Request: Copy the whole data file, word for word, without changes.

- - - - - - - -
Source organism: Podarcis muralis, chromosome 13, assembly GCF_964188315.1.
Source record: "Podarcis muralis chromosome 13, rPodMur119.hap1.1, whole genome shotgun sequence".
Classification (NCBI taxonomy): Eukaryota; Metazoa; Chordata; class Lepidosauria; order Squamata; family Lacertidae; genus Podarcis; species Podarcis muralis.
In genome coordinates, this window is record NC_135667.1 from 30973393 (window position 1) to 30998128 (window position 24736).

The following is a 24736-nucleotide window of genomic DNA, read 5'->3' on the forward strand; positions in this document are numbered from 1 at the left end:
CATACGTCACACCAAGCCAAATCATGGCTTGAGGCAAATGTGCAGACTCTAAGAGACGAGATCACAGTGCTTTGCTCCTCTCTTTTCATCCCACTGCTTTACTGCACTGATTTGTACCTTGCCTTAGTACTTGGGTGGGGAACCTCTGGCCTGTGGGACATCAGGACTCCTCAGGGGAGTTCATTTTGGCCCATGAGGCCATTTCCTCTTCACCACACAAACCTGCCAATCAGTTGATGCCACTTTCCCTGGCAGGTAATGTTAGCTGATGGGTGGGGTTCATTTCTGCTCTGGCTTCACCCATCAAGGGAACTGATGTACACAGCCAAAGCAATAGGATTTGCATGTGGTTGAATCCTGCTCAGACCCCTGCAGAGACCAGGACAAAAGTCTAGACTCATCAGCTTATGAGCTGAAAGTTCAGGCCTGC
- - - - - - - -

Source organism: Podarcis muralis, chromosome 13, assembly GCF_964188315.1.
Source record: "Podarcis muralis chromosome 13, rPodMur119.hap1.1, whole genome shotgun sequence".
Classification (NCBI taxonomy): Eukaryota; Metazoa; Chordata; class Lepidosauria; order Squamata; family Lacertidae; genus Podarcis; species Podarcis muralis.
In genome coordinates, this window is record NC_135667.1 from 30973393 (window position 1) to 30998128 (window position 24736).

The following is a 24736-nucleotide window of genomic DNA, read 5'->3' on the forward strand; positions in this document are numbered from 1 at the left end:
CATACGTCACACCAAGCCAAATCATGGCTTGAGGCAAATGTGCAGACTCTAAGAGACGAGATCACAGTGCTTTGCTCCTCTCTTTTCATCCCACTGCTTTACTGCACTGATTTGTACCTTGCCTTAGTACTTGGGTGGGGAACCTCTGGCCTGTGGGACATCAGGACTCCTCAGGGGAGTTCATTTTGGCCCATGAGGCCATTTCCTCTTCACCACACAAACCTGCCAATCAGTTGATGCCACTTTCCCTGGCAGGTAATGTTAGCTGATGGGTGGGGTTCATTTCTGCTCTGGCTTCACCCATCAAGGGAACTGATGTACACAGCCAAAGCAATAGGATTTGCATGTGGTTGAATCCTGCTCAGACCCCTGCAGAGACCAGGACAAAAGTCTAGACTCATCAGCTTATGAGCTGAAAGTTCAGGCCTGC